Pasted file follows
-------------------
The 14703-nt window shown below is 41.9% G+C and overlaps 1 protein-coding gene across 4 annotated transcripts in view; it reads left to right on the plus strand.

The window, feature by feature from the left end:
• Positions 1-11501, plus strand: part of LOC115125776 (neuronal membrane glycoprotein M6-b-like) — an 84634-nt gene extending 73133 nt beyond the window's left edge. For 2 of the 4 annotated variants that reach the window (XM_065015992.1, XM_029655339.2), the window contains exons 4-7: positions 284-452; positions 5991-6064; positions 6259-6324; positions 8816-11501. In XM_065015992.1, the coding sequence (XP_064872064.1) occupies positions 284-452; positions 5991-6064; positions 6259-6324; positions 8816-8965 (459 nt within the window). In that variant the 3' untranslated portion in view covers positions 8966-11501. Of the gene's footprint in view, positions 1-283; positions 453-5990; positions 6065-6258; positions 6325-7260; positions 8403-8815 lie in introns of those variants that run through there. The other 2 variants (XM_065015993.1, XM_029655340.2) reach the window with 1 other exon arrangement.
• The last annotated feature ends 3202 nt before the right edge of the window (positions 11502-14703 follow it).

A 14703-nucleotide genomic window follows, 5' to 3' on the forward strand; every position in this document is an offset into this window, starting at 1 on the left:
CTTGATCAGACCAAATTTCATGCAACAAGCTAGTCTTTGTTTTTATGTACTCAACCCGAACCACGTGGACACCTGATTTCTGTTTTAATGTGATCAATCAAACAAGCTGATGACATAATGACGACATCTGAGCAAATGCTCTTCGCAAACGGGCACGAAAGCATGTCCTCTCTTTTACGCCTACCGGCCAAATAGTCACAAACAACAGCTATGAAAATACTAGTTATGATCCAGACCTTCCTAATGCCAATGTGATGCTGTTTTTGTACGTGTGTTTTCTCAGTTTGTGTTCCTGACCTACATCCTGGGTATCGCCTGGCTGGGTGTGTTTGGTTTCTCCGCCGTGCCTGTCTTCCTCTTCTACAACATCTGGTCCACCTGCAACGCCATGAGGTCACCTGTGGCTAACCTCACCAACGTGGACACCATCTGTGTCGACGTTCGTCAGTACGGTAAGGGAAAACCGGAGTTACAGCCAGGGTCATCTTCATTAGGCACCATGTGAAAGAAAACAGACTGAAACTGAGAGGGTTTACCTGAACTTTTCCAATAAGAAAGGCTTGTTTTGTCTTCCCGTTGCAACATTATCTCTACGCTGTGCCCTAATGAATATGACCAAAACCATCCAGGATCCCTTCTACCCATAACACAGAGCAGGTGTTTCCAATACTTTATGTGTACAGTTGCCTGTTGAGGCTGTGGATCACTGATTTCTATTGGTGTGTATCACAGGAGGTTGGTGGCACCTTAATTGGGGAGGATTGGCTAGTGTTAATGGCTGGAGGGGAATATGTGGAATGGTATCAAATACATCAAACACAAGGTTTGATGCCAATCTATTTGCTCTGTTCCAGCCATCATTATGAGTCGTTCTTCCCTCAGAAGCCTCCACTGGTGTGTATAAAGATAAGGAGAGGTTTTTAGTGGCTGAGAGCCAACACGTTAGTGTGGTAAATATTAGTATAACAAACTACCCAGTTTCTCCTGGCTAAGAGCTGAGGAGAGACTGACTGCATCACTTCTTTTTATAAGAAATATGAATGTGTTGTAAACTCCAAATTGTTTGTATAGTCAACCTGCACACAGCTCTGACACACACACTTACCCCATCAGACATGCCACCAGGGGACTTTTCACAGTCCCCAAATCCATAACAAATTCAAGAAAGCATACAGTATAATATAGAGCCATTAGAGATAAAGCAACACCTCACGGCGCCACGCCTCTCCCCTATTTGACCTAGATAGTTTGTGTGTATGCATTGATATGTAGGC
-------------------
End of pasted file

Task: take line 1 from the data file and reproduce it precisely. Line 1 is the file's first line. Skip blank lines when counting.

The 14703-nt window shown below is 41.9% G+C and overlaps 1 protein-coding gene across 4 annotated transcripts in view; it reads left to right on the plus strand.